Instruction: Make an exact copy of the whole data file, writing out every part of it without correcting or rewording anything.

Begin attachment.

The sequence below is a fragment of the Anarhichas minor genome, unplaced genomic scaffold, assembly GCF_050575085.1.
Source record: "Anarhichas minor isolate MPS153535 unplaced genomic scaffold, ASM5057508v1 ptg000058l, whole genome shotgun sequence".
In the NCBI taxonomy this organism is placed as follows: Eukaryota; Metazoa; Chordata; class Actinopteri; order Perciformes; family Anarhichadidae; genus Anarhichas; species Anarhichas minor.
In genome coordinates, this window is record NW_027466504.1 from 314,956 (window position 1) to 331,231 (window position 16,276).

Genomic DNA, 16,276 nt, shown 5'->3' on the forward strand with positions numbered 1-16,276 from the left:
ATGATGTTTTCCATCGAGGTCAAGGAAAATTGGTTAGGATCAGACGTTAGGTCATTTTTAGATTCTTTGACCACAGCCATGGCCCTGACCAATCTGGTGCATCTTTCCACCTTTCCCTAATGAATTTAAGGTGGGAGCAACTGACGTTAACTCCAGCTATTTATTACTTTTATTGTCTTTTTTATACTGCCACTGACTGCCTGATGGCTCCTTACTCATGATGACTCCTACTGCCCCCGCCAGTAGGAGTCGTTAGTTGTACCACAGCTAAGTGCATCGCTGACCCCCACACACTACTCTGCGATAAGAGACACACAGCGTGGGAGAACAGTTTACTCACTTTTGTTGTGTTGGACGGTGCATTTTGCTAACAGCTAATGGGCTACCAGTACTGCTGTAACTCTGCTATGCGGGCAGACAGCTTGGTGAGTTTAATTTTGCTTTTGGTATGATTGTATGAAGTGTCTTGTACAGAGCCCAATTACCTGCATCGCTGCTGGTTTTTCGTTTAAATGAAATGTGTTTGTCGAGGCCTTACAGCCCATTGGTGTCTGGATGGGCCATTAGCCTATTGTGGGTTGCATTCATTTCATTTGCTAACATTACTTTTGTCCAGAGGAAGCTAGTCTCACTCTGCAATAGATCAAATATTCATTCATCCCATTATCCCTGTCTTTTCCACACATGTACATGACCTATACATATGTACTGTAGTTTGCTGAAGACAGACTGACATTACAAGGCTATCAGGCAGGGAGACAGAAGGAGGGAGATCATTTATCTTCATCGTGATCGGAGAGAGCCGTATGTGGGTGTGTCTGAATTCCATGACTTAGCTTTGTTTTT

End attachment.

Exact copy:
The sequence below is a fragment of the Anarhichas minor genome, unplaced genomic scaffold, assembly GCF_050575085.1.
Source record: "Anarhichas minor isolate MPS153535 unplaced genomic scaffold, ASM5057508v1 ptg000058l, whole genome shotgun sequence".
In the NCBI taxonomy this organism is placed as follows: Eukaryota; Metazoa; Chordata; class Actinopteri; order Perciformes; family Anarhichadidae; genus Anarhichas; species Anarhichas minor.
In genome coordinates, this window is record NW_027466504.1 from 314,956 (window position 1) to 331,231 (window position 16,276).

Genomic DNA, 16,276 nt, shown 5'->3' on the forward strand with positions numbered 1-16,276 from the left:
ATGATGTTTTCCATCGAGGTCAAGGAAAATTGGTTAGGATCAGACGTTAGGTCATTTTTAGATTCTTTGACCACAGCCATGGCCCTGACCAATCTGGTGCATCTTTCCACCTTTCCCTAATGAATTTAAGGTGGGAGCAACTGACGTTAACTCCAGCTATTTATTACTTTTATTGTCTTTTTTATACTGCCACTGACTGCCTGATGGCTCCTTACTCATGATGACTCCTACTGCCCCCGCCAGTAGGAGTCGTTAGTTGTACCACAGCTAAGTGCATCGCTGACCCCCACACACTACTCTGCGATAAGAGACACACAGCGTGGGAGAACAGTTTACTCACTTTTGTTGTGTTGGACGGTGCATTTTGCTAACAGCTAATGGGCTACCAGTACTGCTGTAACTCTGCTATGCGGGCAGACAGCTTGGTGAGTTTAATTTTGCTTTTGGTATGATTGTATGAAGTGTCTTGTACAGAGCCCAATTACCTGCATCGCTGCTGGTTTTTCGTTTAAATGAAATGTGTTTGTCGAGGCCTTACAGCCCATTGGTGTCTGGATGGGCCATTAGCCTATTGTGGGTTGCATTCATTTCATTTGCTAACATTACTTTTGTCCAGAGGAAGCTAGTCTCACTCTGCAATAGATCAAATATTCATTCATCCCATTATCCCTGTCTTTTCCACACATGTACATGACCTATACATATGTACTGTAGTTTGCTGAAGACAGACTGACATTACAAGGCTATCAGGCAGGGAGACAGAAGGAGGGAGATCATTTATCTTCATCGTGATCGGAGAGAGCCGTATGTGGGTGTGTCTGAATTCCATGACTTAGCTTTGTTTTT